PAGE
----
In this post, I will demonstrate how you can use emcee to sample models defined using PyMC3. Thomas Wiecki wrote about how to do this this with an earlier version of PyMC, but I needed an update since I wanted to do a comparison and PyMC's interface has changed a lot since he wrote his post. This isn't necessarily something that you'll want to do (and I definitely don't recommend it in general), but I figured that I would post it here for posterity.

For simplicity, let's use the simulated data from my previous blog post:

In [1]:
import numpy as np
import matplotlib.pyplot as plt

np.random.seed(42)

true_params = np.array([0.5, -2.3, -0.23])

N = 50
t = np.linspace(0, 10, 2)
x = np.random.uniform(0, 10, 50)
y = x * true_params[0] + true_params[1]
y_obs = y + np.exp(true_params[-1]) * np.random.randn(N)

plt.plot(x, y_obs, ".k", label="observations")
plt.plot(t, true_params[0] * t + true_params[1], label="truth")
plt.xlabel("x")
plt.ylabel("y")
plt.legend(fontsize=14);


Then, we can code up the model in PyMC3 following Jake VanderPlas' notation, and sample it using PyMC3's NUTS[sic] sampler:

In [2]:
import pymc3 as pm
import theano.tensor as tt

with pm.Model() as model:
logs = pm.Normal("logs", mu=0.0, sigma=3.0)
alphaperp = pm.Normal("alphaperp", mu=0.0, sigma=3.0)
theta = pm.Uniform("theta", -np.pi, np.pi, testval=0.0)

# alpha_perp = alpha * cos(theta)
alpha = pm.Deterministic("alpha", alphaperp / tt.cos(theta))

# beta = tan(theta)
beta = pm.Deterministic("beta", tt.tan(theta))

# The observation model
mu = alpha * x + beta
pm.Normal("obs", mu=mu, sd=tt.exp(logs), observed=y_obs)

trace = pm.sample(
draws=2000,
tune=5000,
chains=2,
cores=1,
target_accept=0.9,
return_inferencedata=True,
)

Auto-assigning NUTS sampler...
Sequential sampling (2 chains in 1 job)
NUTS: [theta, alphaperp, logs]

100.00% [7000/7000 00:07<00:00 Sampling chain 0, 0 divergences]
100.00% [7000/7000 00:07<00:00 Sampling chain 1, 0 divergences]
Sampling 2 chains for 5_000 tune and 2_000 draw iterations (10_000 + 4_000 draws total) took 15 seconds.


And we can take a look at the corner plot:

In [3]:
import corner

names = ["alpha", "beta", "logs"]
corner.corner(trace, var_names=names, truths=dict(zip(names, true_params)));


## Sampling the PyMC3 model using emcee¶

To sample this using emcee, we'll need to do a little bit of bookkeeping. I've coded this up using version 3 of emcee that is currently available as the master branch on GitHub or as a pre-release on PyPI, so you'll need to install that version to run this.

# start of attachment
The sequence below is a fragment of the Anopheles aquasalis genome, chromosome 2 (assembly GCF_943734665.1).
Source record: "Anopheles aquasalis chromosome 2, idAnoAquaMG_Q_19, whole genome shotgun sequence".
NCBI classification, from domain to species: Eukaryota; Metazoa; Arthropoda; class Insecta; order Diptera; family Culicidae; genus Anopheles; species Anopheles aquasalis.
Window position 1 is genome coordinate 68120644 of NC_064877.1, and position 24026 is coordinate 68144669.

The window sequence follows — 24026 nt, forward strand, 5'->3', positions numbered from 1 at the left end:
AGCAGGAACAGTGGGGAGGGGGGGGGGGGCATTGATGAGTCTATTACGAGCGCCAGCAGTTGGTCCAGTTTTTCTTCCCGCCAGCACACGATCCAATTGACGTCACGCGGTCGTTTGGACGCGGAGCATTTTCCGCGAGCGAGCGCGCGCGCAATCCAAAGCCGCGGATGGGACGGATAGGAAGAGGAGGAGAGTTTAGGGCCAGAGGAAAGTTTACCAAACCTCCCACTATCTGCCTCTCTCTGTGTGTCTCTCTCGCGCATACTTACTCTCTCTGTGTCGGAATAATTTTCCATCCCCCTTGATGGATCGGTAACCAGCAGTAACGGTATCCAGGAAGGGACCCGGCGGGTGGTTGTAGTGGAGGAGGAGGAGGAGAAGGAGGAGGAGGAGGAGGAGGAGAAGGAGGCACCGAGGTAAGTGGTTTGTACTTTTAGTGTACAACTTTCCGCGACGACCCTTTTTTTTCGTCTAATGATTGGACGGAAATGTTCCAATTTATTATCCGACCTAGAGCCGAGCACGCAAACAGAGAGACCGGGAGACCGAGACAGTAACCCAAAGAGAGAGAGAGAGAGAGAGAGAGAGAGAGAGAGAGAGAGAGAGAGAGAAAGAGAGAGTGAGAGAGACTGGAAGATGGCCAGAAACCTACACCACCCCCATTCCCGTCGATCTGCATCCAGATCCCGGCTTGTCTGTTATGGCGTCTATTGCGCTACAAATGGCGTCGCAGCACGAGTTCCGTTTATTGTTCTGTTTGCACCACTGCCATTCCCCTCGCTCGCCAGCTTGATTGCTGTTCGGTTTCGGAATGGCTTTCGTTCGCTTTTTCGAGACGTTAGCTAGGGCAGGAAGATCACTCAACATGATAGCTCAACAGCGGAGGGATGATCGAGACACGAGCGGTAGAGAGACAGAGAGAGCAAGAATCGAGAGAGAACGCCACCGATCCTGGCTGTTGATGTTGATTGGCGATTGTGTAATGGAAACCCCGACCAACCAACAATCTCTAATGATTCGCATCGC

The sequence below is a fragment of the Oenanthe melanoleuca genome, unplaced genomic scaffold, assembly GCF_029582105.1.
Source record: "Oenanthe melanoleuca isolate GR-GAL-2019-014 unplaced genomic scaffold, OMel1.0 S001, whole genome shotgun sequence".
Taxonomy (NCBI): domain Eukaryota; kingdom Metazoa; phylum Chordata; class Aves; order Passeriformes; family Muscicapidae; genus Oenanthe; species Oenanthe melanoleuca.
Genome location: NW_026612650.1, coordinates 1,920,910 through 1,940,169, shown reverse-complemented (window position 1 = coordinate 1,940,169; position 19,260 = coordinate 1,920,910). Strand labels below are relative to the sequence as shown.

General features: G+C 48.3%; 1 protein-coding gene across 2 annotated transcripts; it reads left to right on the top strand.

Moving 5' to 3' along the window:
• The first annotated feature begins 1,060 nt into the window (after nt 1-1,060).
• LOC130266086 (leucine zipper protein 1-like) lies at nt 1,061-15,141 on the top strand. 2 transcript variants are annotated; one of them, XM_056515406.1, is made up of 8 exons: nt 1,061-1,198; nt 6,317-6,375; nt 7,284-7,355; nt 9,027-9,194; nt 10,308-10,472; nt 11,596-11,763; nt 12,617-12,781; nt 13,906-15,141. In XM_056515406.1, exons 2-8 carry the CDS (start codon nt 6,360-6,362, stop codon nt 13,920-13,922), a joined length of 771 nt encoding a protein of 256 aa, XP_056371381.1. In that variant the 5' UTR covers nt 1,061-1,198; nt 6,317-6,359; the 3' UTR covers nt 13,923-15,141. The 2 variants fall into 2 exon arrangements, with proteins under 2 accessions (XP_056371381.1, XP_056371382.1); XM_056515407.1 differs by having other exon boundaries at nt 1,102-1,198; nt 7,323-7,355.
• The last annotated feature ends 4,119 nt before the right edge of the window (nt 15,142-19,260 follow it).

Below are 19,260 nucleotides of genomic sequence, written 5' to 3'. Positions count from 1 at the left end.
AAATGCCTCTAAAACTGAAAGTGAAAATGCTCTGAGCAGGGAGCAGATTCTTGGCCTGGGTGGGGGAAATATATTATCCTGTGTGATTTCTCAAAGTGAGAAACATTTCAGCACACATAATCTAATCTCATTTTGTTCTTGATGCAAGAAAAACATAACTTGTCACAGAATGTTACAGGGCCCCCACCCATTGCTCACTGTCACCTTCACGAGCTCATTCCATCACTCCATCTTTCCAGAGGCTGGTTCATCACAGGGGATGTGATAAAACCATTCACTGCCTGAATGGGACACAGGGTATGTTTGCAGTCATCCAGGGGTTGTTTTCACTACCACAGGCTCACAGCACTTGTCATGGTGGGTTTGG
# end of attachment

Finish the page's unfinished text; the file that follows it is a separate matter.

To sample from this model, we need to expose the Theano method for evaluating the log probability to Python. There is a version of this built into PyMC3, but I also want to return the values of all the deterministic variables using the "blobs" feature in emcee so the function is slightly more complicated.

In [4]:
import theano

with model:
f = theano.function(
model.vars, [model.logpt] + list(model.vars) + list(model.deterministics)
)

def log_prob_func(params):
dct = model.bijection.rmap(params)
args = (dct[k.name] for k in model.vars)
results = f(*args)
return tuple(results)


And now we can run the sampler:

In [5]:
import emcee

with model:
# First we work out the shapes of all of the deterministic variables
res = pm.find_MAP()
vec = model.bijection.map(res)
initial_blobs = log_prob_func(vec)[1:]
dtype = [
(var.name, float, np.shape(b))
for var, b in zip(list(model.vars) + list(model.deterministics), initial_blobs)
]

# Then sample as usual
coords = vec + 1e-5 * np.random.randn(25, len(vec))
nwalkers, ndim = coords.shape
sampler = emcee.EnsembleSampler(nwalkers, ndim, log_prob_func, blobs_dtype=dtype)
sampler.run_mcmc(coords, 5000, progress=True)

100.00% [27/27 00:00<00:00 logp = -60.475, ||grad|| = 11.236]
You must install the tqdm library to use progress indicators with emcee


And we can use this to make the same corner plot as above:

In [6]:
import pandas as pd

corner.corner(df[["alpha", "beta", "logs"]], truths=true_params);

WARNING:root:Pandas support in corner is deprecated; use ArviZ directly


The last thing that we might want to look at is the integrated autocorrelation time for each method. First, as expected, the autocorrelation for PyMC3 is very short (about 1 step):

In [7]:
[
float(emcee.autocorr.integrated_time(np.array(trace.posterior[var].values).T))
for var in ["logs", "alphaperp", "theta"]
]

Out[7]:
[1.3573344137965568, 1.458729906244515, 1.4597259928196067]

And, the autocorrelation for emcee is about 40 steps:

In [8]:
sampler.get_autocorr_time(discard=100)

Out[8]:
array([36.56826715, 38.72133344, 31.81170595])

If you want to compare these results in detail, you'll want to make sure that you take into account the fact that each step of NUTS is significantly more expensive than one step with emcee, but that's way beyond the scope of this post...

11/22/18: This post has been updated with suggestions from Thomas Wiecki. The find_MAP call has been removed from the PyMC sampling, and model.bijection is now used to map between arrays and dicts of parameters.

In [ ]: